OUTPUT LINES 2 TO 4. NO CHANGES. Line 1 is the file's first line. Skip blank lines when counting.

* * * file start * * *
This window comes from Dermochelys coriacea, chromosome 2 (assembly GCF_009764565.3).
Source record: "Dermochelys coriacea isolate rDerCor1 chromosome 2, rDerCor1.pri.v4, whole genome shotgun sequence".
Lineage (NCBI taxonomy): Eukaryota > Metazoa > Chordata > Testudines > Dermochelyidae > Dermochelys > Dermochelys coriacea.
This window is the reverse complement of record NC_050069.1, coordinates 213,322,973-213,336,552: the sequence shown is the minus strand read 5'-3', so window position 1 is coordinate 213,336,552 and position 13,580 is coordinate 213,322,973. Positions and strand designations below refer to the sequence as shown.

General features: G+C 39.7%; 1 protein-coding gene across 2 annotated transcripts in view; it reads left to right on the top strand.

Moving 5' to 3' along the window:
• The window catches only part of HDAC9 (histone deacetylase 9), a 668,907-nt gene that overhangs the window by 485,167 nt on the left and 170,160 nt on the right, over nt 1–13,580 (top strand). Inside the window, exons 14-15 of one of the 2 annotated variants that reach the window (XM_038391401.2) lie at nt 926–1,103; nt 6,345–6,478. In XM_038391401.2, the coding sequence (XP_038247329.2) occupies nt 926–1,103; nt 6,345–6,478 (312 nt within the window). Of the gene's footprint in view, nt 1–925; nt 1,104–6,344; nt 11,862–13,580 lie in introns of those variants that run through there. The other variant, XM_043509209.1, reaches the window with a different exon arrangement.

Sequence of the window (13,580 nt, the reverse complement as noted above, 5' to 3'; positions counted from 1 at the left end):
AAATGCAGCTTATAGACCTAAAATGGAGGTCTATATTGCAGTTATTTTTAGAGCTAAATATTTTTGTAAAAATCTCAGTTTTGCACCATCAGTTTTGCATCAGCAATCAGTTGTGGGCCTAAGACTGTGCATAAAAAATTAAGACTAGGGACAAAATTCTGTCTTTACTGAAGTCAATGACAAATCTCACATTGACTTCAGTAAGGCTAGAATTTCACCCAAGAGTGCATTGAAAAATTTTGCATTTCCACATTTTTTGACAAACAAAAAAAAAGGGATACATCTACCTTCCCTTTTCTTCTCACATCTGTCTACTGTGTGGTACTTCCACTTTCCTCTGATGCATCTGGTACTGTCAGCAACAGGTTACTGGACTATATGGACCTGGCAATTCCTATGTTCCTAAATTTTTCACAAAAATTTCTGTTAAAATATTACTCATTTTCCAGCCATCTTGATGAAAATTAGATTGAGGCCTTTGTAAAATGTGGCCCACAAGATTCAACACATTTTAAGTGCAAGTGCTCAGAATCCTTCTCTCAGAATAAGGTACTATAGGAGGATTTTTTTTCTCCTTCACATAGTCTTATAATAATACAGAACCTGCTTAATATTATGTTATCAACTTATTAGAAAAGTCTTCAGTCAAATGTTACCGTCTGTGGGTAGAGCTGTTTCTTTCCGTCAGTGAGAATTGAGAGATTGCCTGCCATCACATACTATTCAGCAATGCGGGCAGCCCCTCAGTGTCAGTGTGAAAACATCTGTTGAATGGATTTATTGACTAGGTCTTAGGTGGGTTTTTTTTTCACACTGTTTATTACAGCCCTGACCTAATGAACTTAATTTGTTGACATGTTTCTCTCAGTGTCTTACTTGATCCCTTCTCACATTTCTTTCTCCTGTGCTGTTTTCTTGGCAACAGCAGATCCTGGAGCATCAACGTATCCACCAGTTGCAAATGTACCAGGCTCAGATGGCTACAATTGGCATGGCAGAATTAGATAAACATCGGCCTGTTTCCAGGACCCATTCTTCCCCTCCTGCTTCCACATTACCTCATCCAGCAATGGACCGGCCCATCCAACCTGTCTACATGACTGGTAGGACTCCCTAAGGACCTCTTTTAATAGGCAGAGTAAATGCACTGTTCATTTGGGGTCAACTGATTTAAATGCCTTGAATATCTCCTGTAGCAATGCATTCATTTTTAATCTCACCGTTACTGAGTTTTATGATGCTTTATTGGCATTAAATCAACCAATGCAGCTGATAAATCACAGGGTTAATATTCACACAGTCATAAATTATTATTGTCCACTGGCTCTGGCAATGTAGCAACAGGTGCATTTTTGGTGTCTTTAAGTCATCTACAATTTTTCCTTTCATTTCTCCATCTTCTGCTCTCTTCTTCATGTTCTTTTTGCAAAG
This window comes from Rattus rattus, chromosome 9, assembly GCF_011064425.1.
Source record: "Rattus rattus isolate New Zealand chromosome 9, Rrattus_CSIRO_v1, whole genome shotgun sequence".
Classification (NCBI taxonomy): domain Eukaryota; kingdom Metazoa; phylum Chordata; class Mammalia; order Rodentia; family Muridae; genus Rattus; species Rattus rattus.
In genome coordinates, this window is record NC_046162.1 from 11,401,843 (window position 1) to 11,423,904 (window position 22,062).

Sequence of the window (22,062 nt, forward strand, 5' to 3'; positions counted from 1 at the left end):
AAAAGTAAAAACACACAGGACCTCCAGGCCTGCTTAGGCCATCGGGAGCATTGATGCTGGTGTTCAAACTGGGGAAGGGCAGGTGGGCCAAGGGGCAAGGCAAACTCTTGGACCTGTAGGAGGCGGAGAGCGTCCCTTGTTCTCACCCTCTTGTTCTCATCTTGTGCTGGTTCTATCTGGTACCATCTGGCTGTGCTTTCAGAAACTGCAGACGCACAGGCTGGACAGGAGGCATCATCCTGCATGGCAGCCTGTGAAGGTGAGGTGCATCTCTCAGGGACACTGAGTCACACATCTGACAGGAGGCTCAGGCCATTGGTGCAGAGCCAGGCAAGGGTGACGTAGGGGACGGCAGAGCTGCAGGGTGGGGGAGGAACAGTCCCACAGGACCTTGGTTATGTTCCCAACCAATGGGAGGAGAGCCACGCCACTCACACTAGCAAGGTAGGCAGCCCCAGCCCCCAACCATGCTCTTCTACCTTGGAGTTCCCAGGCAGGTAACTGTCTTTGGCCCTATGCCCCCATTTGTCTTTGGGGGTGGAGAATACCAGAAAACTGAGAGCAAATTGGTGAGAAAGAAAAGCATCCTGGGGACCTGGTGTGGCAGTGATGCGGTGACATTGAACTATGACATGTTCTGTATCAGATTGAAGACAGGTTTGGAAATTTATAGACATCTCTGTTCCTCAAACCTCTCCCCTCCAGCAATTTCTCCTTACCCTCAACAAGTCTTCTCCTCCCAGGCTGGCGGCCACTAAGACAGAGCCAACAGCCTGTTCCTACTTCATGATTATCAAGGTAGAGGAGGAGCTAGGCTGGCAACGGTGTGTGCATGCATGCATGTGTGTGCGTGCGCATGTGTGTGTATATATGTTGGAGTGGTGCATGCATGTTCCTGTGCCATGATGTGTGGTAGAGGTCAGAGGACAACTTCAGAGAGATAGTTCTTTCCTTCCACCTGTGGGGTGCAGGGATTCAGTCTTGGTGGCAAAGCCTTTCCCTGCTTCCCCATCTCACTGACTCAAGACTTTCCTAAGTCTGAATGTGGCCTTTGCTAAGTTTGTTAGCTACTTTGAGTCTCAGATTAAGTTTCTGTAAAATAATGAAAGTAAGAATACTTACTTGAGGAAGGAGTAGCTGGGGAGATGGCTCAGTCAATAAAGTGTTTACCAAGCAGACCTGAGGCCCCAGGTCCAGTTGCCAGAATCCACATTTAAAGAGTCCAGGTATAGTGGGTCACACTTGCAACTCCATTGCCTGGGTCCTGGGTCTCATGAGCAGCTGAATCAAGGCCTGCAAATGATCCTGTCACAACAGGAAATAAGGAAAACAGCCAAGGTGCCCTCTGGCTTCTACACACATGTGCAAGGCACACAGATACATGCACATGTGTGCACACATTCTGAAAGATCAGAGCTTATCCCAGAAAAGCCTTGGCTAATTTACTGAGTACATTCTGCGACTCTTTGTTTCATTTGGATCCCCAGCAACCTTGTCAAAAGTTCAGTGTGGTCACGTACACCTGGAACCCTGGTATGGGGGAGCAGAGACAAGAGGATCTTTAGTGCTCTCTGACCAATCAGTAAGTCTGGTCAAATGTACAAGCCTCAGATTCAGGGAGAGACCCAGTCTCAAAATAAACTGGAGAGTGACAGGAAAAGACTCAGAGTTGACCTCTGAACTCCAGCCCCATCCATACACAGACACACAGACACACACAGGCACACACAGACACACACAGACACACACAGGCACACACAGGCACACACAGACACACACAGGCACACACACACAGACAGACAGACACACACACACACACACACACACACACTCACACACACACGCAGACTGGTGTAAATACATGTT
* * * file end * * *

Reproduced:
Source record: "Dermochelys coriacea isolate rDerCor1 chromosome 2, rDerCor1.pri.v4, whole genome shotgun sequence".
Lineage (NCBI taxonomy): Eukaryota > Metazoa > Chordata > Testudines > Dermochelyidae > Dermochelys > Dermochelys coriacea.
This window is the reverse complement of record NC_050069.1, coordinates 213,322,973-213,336,552: the sequence shown is the minus strand read 5'-3', so window position 1 is coordinate 213,336,552 and position 13,580 is coordinate 213,322,973. Positions and strand designations below refer to the sequence as shown.